Again, what you sue for will depend on your losses and the circumstances of your case. Your personal injury attorney will determine what to demand in your case.

Common Personal Injury Claims

Every personal injury case is unique, resulting in different challenges for each victim. The following are some examples of common incidents that lead to injury lawsuits.

Motor Vehicle Accidents

Motor Vehicle Accidents

Over 5.2 million people sustained injuries in vehicular accidents that required medical intervention in a recent year. In the same year, medical costs accounted for roughly $481.2 billion.

Traffic accidents are a leading cause of injuries and deaths in the United States.

The average car insurance claim in an injury collision costs tens of thousands of dollars. If the wrongful party does not have adequate insurance coverage, you may need to tap into uninsured/underinsured motorist (UM/UIM) coverage, if applicable.

You may consider filing a personal injury suit to recover damages if you sustain severe injuries. It is easier to file a personal injury suit in at-fault states, although no-fault states allow you to exit the no-fault system to sue under certain circumstances. Each no-fault state has a different threshold for when you can exit the no-fault system.

Always discuss your options to file a lawsuit and seek damages with your personal injury lawyer.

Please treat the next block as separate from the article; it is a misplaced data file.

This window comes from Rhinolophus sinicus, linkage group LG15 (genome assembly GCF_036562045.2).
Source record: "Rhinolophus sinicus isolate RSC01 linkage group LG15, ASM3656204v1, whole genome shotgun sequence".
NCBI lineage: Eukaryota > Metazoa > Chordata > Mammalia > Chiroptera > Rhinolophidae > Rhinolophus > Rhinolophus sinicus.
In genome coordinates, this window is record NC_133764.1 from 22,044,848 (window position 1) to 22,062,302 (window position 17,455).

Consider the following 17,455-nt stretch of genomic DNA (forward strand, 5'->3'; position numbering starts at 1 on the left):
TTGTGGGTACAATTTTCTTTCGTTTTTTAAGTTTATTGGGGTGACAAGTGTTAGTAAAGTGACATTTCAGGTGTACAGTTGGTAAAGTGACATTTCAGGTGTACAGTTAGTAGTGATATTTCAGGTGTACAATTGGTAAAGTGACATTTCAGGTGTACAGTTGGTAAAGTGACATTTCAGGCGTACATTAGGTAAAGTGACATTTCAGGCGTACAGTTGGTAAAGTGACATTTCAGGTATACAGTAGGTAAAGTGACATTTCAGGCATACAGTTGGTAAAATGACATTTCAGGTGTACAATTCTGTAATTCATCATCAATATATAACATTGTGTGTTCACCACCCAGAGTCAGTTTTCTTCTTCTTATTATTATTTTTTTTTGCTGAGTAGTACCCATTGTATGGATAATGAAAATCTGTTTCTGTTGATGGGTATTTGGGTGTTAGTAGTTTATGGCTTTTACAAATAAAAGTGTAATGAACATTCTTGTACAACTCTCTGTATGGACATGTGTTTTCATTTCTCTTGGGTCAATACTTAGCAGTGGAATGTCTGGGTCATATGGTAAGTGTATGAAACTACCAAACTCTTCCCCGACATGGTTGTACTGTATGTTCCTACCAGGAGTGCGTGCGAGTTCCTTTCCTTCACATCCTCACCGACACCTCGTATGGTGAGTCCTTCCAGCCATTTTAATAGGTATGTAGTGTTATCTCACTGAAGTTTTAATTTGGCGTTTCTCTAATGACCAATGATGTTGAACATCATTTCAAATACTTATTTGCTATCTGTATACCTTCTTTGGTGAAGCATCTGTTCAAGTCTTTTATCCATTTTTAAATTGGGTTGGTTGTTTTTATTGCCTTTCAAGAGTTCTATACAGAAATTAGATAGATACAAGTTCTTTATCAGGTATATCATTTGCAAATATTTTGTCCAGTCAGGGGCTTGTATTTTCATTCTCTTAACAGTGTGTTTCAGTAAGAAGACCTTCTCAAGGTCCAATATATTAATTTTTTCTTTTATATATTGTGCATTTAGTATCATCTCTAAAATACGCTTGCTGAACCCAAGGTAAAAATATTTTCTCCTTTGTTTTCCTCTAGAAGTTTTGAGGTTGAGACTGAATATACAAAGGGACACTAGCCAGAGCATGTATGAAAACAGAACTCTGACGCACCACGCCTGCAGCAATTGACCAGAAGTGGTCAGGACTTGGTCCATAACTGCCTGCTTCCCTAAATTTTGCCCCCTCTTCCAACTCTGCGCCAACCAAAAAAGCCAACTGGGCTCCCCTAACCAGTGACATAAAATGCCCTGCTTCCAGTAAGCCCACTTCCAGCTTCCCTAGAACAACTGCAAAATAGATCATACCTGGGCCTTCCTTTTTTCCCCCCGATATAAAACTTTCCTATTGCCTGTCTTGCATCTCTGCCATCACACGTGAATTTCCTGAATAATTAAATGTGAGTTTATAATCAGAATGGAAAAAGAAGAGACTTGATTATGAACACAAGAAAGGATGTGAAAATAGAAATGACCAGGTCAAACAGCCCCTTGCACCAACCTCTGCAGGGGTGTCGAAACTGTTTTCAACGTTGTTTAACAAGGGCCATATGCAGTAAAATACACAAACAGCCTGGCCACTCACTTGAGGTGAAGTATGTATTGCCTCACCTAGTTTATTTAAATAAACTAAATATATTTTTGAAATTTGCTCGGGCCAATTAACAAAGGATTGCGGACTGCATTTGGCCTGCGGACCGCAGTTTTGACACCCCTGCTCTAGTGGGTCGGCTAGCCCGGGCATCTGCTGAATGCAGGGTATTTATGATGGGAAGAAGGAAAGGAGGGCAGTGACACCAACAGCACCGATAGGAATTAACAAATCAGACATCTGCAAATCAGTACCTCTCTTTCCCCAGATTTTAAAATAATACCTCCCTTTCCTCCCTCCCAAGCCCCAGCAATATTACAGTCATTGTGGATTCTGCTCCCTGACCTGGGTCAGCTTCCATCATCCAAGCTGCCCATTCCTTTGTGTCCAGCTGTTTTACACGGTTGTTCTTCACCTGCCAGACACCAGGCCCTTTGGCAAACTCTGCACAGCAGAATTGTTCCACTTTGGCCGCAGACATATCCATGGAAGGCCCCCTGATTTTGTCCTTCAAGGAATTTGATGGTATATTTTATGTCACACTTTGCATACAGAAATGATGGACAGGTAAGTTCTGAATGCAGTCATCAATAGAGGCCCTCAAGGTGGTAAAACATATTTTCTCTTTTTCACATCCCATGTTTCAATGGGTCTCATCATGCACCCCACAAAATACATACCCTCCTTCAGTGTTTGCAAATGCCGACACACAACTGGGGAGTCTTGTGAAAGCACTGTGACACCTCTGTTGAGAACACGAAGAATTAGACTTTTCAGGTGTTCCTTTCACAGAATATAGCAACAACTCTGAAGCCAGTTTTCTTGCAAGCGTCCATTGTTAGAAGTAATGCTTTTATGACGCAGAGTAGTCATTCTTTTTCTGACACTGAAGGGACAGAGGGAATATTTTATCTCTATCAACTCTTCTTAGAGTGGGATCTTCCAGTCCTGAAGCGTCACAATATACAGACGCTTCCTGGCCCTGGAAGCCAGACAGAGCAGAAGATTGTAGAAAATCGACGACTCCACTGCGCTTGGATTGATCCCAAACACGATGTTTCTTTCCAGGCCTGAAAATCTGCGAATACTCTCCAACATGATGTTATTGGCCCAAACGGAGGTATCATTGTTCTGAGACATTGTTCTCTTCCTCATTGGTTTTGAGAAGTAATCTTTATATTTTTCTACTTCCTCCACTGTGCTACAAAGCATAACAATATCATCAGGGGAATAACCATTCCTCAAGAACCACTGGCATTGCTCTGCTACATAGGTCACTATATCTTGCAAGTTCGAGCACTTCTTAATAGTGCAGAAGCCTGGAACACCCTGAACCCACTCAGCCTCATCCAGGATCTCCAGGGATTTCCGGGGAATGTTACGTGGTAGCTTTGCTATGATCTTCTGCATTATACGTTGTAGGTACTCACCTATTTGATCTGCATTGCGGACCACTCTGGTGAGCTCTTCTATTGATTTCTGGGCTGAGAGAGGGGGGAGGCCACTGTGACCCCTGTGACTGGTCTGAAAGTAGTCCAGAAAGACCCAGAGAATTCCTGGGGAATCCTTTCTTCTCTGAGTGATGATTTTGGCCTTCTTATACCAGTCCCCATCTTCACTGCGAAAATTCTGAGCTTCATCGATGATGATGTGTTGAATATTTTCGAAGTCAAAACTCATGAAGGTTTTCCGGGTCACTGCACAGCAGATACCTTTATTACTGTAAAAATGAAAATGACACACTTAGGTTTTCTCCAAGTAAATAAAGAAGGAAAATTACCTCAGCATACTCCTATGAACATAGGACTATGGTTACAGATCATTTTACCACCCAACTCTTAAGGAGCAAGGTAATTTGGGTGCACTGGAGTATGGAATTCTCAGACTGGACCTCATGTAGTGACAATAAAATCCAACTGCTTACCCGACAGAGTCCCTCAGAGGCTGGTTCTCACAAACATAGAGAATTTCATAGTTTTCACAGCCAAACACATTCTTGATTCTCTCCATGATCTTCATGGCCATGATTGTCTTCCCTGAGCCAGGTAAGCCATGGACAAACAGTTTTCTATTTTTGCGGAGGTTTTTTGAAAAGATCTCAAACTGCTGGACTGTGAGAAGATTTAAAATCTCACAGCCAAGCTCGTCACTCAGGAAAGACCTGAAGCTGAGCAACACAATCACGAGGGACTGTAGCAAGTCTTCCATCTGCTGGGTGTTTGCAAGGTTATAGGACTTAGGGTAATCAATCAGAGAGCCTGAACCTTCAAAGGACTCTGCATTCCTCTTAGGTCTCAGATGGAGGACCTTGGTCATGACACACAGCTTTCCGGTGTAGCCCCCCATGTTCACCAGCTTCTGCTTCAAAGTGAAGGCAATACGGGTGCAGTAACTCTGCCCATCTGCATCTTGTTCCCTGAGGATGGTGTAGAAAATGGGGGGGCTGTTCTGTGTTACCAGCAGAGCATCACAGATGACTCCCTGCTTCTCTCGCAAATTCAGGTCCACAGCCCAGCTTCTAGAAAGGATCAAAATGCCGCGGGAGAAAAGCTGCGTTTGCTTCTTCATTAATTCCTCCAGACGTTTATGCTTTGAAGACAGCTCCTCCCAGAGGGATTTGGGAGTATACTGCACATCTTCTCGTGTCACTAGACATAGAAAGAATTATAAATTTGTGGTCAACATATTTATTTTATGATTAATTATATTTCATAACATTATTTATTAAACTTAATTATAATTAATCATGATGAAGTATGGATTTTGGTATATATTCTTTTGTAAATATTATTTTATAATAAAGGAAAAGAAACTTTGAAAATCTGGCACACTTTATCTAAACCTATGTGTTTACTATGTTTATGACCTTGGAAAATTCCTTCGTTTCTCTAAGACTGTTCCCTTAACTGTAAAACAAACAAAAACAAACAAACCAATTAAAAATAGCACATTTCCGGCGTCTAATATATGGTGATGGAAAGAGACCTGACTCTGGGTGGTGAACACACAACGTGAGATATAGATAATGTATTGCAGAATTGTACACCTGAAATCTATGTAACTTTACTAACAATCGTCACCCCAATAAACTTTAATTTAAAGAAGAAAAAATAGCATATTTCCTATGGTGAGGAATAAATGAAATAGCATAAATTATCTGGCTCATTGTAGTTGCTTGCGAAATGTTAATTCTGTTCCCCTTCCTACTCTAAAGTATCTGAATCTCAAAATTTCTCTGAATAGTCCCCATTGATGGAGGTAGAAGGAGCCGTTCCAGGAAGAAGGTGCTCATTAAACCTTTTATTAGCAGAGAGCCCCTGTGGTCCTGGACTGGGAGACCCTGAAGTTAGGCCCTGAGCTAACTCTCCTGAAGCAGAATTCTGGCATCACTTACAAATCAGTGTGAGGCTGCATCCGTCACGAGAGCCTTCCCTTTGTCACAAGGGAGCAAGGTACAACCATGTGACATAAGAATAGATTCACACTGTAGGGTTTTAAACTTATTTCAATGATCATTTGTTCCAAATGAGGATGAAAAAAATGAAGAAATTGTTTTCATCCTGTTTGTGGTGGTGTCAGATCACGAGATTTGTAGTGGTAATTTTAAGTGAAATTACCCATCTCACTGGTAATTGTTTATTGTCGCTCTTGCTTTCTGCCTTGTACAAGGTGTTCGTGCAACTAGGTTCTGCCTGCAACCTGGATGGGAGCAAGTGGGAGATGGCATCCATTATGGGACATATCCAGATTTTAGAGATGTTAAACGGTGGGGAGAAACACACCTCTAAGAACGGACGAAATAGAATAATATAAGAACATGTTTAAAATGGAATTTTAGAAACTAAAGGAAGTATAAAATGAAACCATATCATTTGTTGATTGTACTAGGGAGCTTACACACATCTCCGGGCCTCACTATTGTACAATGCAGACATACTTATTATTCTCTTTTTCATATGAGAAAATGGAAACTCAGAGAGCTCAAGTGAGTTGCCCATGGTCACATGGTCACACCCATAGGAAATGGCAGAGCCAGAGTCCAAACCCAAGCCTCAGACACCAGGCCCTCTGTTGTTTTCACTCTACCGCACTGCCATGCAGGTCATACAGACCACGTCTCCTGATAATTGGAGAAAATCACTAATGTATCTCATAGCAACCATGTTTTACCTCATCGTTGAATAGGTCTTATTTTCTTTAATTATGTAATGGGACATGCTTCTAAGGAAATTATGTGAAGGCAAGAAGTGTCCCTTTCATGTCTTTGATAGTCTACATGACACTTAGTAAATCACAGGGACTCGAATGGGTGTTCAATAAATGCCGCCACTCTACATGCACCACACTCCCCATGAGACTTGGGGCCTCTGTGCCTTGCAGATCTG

Premises Liability

Whether it be due to a faulty amusement park ride, swimming pool accident, or slip and fall, many property-related accidents and injuries happen every day across the U.S. Of these incidents, many occur on another person’s property.

While most premises liability accidents are covered under the insured’s homeowners’ or commercial liability insurance, some cases do reach the courtroom.

Liability will depend on the laws governing the state where the incident took place. Generally speaking, an owner or occupier has a duty to protect lawful visitors from harm and is liable when they fail to do so.

Dog Bites

A dog owner is typically responsible for any injuries if their dog bites someone. The exception to this law is if the injury victim teased or provoked the dog, instigating the attack.

Each state has its own laws regarding when the dog owner is liable. In some states, a dog is given one free bite, meaning you cannot hold the owner liable until the second time the dog attacks someone. In other states, a dog owner is strictly liable, even if the dog has no history of violence.